Is quick commerce only for startups or can traditional businesses also go for it?

Most traditional retail businesses, big and small, have struggled to navigate their journey of digital transformation. Due to the high costs associated with innovation, traditional businesses, not having access to high-risk capital, end up losing the battle with big-tech and end up getting disrupted.

One of the recent challenges faced by such businesses is the emergence of quick-commerce – a transaction taking 0 to 120 minutes from ordering to fulfillment. Quick-commerce, unlike e-commerce, is location-dependent. The location of the ordering customer is picked up and is connected to the nearest fulfillment center for immediate order preparation/picking and packing and delivery through a rider network.

More consumers than ever are interacting with their favorite brands and products online. The first step of this engagement was limited to having a presence on popular social media such as having a Facebook page or an Instagram profile for the brand. The second step in having a meaningful digital interaction with your customer is building the ability to acquire, transact and retain the customer through digital-only channels. For many consumers, the expectation of transactions is rapidly changing as well. The customer is now increasingly expecting their favorite consumer brand, supermarket, fashion brand to deliver goods quicker – in some cases immediately.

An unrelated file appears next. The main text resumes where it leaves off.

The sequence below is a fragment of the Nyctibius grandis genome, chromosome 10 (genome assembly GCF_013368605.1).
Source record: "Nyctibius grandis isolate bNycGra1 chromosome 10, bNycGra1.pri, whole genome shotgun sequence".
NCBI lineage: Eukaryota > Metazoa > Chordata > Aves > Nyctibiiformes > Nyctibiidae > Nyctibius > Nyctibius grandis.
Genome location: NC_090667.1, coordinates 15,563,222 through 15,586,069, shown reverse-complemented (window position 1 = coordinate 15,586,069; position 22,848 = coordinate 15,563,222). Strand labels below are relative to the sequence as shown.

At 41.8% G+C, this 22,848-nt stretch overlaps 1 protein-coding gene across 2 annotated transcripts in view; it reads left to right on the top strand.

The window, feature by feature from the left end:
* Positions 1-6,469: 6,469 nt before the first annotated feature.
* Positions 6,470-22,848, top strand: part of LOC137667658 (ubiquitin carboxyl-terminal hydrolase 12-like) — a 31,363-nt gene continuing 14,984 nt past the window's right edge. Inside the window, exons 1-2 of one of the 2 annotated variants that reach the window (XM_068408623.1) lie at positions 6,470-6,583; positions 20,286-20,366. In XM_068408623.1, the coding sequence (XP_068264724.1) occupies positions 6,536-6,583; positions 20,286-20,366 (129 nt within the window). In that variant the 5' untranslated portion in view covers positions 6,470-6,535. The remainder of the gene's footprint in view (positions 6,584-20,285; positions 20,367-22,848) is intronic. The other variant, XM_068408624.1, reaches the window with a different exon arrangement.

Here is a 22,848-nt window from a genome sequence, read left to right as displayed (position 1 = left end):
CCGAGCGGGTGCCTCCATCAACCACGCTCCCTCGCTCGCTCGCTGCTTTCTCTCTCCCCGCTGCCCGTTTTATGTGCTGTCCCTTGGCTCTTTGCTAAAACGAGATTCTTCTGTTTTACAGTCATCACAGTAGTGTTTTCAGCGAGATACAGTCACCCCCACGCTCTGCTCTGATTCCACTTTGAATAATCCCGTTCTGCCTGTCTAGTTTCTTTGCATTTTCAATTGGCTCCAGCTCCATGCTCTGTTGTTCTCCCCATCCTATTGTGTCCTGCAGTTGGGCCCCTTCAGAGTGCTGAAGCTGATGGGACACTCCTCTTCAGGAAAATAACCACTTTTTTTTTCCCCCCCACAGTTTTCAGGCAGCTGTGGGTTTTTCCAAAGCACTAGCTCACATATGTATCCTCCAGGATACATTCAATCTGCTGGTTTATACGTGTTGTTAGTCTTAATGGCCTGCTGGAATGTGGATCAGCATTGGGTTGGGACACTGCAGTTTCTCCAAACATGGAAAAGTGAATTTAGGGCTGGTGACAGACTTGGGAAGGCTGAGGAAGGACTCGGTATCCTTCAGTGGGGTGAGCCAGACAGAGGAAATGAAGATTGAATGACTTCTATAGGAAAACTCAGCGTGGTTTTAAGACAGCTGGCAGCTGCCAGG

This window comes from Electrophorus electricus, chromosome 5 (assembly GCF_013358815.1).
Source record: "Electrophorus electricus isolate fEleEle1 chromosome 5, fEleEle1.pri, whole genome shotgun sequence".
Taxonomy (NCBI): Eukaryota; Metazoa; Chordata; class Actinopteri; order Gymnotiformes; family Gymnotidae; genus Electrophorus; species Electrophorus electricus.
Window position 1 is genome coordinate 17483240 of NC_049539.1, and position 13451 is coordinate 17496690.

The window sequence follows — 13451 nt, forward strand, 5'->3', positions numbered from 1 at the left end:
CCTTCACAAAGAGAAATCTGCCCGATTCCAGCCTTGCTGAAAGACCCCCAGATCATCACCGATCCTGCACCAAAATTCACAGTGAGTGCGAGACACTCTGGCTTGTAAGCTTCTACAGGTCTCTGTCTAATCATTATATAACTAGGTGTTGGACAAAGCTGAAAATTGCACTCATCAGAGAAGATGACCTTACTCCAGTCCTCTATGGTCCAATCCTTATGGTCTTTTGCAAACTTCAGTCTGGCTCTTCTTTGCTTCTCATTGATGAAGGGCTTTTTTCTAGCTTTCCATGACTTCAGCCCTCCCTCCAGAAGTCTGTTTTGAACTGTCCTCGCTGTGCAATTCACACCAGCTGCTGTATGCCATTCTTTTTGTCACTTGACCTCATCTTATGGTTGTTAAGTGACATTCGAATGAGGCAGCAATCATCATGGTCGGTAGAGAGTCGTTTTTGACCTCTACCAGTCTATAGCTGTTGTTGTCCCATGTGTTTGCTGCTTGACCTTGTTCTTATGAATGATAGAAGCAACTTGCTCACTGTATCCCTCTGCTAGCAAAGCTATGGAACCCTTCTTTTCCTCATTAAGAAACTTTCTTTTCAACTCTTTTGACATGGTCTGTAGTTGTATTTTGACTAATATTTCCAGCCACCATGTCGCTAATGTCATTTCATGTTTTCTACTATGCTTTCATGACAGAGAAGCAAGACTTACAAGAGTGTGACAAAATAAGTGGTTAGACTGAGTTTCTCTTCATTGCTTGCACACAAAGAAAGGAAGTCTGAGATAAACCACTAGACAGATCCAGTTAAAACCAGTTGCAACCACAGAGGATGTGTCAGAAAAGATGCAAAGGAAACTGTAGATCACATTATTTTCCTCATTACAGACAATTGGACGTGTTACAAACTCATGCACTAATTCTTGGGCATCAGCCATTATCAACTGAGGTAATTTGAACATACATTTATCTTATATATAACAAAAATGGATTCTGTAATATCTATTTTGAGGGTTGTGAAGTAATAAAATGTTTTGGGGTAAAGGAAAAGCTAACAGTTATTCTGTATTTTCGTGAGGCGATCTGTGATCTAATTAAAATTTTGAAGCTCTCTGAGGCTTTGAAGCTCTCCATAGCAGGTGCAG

Most businesses, which have traditionally remained reliant on brick-and-mortar structures such as restaurants, supermarkets, and fashion brands, struggle with successfully transforming their business model that is catering to digital-first or mobile-first consumers.